-- Charles Man, 1491

Mann estimates England had twice the per capita execution rate of the Mexica, and France and Spain were even more bloodthirsty.

And the Mexica had had a bigger and cleaner city than any in Europe, that dazzled the conquistadors; public water projects more like those of the Romans than anything in medieval Europe; a developing philosophy; compulsory schooling for boys and girls alike...
mindstalk: (12KMap)
I was at Harvard's Semitic Museum (free!) today, and looked at a map, and had a thought:




So, the 'equator' of the Roman world runs NW-SE, from Britain into Egypt. Rome is practically right on the line. Tarentum, Athens, and Alexandria would also be good candidates. If you wanted to move the capital eastward, toward more of the people and wealth, then Greece, Crete, or Egypt look like great places. (Egypt's where Rome's grain was coming from anyway.) Maybe Syria or the Greek/Aegean side of Anatolia (Turkey)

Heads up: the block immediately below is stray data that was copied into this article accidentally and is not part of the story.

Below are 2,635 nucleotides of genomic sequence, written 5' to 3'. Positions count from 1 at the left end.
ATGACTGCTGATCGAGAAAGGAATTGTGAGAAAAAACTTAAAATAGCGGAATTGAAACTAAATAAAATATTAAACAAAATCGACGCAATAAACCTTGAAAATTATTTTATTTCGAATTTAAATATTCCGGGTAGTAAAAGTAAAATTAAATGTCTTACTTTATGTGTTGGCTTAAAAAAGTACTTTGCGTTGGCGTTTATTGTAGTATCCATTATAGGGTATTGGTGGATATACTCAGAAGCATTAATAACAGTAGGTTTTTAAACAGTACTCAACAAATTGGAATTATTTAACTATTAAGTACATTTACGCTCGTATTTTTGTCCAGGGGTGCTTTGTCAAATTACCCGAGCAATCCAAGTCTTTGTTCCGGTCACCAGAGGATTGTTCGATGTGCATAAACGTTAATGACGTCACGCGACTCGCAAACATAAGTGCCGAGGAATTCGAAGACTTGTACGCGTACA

Byzantium? Seems on the ass end of things. Note there's two narrow straits between the Aegean see and the Black Sea, and Byzantium is on the outer one, right on the Black Sea. And not much empire beyond it. Imagine trying to sail from Rome or Syria to Byzantium, seems rather a hassle, compared to other locations.

One thought is if Black Sea trade were really significant, much more so than I imagine it as the edge of the Mediterranean world, such that controlling the strait is important.

Wikipedia just says it had a good harbor and "Constantine identified the site of Byzantium as the right place: a place where an emperor could sit, readily defended, with easy access to the Danube or the Euphrates frontiers, his court supplied from the rich gardens and sophisticated workshops of Roman Asia, his treasuries filled by the wealthiest provinces of the Empire."

And obviously the defenses ended up being first rate. But still, it seems a weird place to pick as "eastern capital".